x Abu Dhabi, UAEFriday 19 January 2018

Jacques Kallis fifty gives South Africa edge

Day 3 of second and final Test against India truncated at Durban as hosts just 35 runs behind with five wickets in hand. Anand Vasu reports.

Jacques Kallis might have been playing his last Test innings in Durban on Saturday. Rogan Ward / Reuters
Jacques Kallis might have been playing his last Test innings in Durban on Saturday. Rogan Ward / Reuters

DURBAN // Even an annoying bit of rain and persistent bad light could not dim what could end up as the final innings Jacques Kallis plays in Test cricket. He walked onto the field at 10.26 am to a guard of honour from the India team, and, when he was forced off it by the elements at 4.02pm, Kallis took his time at the boundary rope, waving his bat to all parts of the stands at Kingsmead.

Kallis was 22 short of his 45th Test hundred, and South Africa had reached 299 for five on a mixed day of Test cricket.

South Africa began the final day right on top, with Graeme Smith and Alviro Petersen having put on 82 on the third evening. There was a sense of urgency to the opening batsmen as India kept Zaheer Khan and Mohammed Shami behind, hoping that they could get some reverse swing later on as the ball got older.

The urgency South Africa showed cost them their first wicket when Smith gave Ravindra Jadeja the charge and tried to loft him over the on side. The ball ballooned up into the air and Shikhar Dhawan covered good ground from midwicket to hang onto a tough catch.

Hashim Amla’s disappointing series continued when Mohammad Shami got a ball to shape in a touch and straighten and the off stump was pegged back. Amla, who was rooted to the crease, played inside the line of the ball and paid the price.

Petersen (62) became the third wicket to fall in the span of 10 runs when he poked at Jadeja and edged straight to the lone slip fielder. Suddenly, India had a sniff on a slightly sluggish pitch that Jadeja had used beautifully.

With Kallis at the crease and AB de Villiers looking to be ruthlessly aggressive, MS Dhoni resorted to interesting field settings. Zaheer Khan operated from around the stumps to a packed off-side field, and repeatedly good shots went straight to hand. However, when it became clear that reverse swing was not going to be a major factor, De Villiers opened up, hitting boundaries with ease.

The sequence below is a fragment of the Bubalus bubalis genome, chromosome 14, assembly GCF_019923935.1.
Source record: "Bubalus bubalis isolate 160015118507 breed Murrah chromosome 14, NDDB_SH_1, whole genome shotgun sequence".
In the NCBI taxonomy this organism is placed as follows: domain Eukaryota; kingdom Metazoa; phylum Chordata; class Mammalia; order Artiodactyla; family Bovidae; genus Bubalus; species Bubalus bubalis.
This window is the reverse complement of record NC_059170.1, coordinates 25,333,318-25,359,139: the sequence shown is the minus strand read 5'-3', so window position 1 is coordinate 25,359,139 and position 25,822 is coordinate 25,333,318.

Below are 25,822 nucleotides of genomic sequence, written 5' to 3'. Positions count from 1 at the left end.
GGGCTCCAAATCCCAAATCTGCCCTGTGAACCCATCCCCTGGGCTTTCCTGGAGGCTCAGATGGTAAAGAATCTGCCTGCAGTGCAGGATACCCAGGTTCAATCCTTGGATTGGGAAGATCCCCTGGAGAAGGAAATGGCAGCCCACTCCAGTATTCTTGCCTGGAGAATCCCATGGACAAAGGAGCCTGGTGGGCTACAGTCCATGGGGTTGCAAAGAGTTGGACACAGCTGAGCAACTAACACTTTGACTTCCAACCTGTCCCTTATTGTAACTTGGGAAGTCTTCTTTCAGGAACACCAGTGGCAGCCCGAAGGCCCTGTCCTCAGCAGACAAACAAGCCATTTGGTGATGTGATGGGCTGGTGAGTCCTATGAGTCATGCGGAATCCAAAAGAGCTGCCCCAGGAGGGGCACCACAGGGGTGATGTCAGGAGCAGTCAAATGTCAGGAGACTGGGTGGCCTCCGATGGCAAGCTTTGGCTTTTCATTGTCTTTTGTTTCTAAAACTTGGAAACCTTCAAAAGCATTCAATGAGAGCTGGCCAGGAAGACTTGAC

Kallis’ innings went in fits and starts. Occasionally, he would go as many as 15 balls without scoring a run, but this clearly did not bother him. Kallis, as always, was willing and able to give the bowler his due when the situation called for it, but cashed in spectacularly at the first opportunity. Zaheer was creamed through cover point off the back foot, a shot few in the world game can play with as much authority.

When he overcompensated the next ball, pitching up, Kallis went down, on bent knee, and essayed a cover drive that the MCC coaching manual could not improve upon.

De Villiers and Kallis had put on 127 for the fourth wicket, and it was Jadeja again who separated the pair. Jadeja tossed one up a bit more, drawing de Villiers (74) forward, and the ball drifted in and turned away just enough to beat the stroke, the outside edge going straight to Virat Kohli at slip.

The fall of de Villiers’ wicket forced Kallis to retreat into his shell a bit, and perhaps the veteran had one eye on the light as well. The clouds had rolled in a touch earlier than the weatherman had predicted, and India opted to stay on the part and continue with spin at both ends. Kallis had been utterly comfortable against Jadeja, launching him back over his head for comfortable boundaries, and took no chances against the part-time off-breaks of Rohit Sharma.

When Jadeja picked up his fourth, trapping JP Duminy in front of the stumps, South Africa called for a nightwatchman, and it proved to be a sensible move. Dale Steyn only faced seven balls before the players left the field.

Kallis, unbeaten on a typically controlled 78, had taken the lion share of the strike on the day, facing 224 balls. With rain and bad light robbing the game of precious time, the first landmark to look forward to was Kallis’ hundred. An outright win was far from ruled out with two days to play, but, with every added disruption, the odds on a draw shortened.

Anand Vasu is managing editor at Wisden India